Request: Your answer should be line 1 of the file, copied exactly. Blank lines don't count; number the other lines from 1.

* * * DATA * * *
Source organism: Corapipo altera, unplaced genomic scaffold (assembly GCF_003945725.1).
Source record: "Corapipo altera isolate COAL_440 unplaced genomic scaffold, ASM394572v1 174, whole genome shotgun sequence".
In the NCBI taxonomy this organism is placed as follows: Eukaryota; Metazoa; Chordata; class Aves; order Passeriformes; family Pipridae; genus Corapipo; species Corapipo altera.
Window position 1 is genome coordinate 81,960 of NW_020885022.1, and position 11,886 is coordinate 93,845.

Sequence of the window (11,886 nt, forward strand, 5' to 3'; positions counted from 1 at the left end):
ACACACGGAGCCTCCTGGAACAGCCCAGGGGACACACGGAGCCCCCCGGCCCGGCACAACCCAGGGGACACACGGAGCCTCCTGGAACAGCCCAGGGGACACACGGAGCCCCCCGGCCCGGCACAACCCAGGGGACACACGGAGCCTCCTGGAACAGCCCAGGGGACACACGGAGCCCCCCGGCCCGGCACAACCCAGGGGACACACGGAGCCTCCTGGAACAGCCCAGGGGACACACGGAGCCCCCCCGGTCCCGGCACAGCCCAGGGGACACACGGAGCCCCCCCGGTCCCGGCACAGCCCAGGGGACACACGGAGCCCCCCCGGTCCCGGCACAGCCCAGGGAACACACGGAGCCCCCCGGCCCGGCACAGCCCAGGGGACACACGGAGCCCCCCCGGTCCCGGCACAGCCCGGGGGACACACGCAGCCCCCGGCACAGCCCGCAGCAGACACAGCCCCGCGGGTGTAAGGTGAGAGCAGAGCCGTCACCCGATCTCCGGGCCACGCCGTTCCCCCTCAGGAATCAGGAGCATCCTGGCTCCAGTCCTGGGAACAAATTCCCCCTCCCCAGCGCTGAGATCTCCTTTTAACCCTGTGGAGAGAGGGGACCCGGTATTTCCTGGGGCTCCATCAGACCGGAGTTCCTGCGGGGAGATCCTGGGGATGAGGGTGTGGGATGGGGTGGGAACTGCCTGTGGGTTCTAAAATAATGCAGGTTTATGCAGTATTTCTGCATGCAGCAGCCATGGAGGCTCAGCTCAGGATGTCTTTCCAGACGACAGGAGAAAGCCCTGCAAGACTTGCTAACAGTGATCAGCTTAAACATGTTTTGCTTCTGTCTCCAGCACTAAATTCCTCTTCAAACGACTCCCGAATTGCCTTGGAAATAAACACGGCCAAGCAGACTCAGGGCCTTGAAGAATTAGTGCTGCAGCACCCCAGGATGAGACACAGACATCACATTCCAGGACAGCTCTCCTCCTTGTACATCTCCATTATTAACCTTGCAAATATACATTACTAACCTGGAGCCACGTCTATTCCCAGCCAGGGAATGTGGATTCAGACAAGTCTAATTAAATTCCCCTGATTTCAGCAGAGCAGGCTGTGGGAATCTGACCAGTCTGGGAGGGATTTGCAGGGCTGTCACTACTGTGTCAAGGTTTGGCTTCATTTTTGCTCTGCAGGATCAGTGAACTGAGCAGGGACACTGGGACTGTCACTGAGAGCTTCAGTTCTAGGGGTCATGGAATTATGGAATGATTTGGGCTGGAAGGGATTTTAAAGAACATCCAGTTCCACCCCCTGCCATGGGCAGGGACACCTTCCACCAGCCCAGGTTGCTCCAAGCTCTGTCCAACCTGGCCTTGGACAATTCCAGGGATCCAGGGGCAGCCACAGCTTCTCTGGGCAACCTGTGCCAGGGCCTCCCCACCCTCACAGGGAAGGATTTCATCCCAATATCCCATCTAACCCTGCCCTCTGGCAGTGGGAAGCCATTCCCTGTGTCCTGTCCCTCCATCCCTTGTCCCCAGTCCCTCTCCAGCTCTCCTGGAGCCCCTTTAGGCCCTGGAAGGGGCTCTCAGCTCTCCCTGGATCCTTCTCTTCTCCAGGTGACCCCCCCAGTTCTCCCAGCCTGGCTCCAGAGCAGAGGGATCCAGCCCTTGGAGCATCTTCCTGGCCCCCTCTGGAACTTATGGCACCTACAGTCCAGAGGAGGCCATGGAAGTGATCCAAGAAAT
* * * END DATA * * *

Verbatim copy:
Source organism: Corapipo altera, unplaced genomic scaffold (assembly GCF_003945725.1).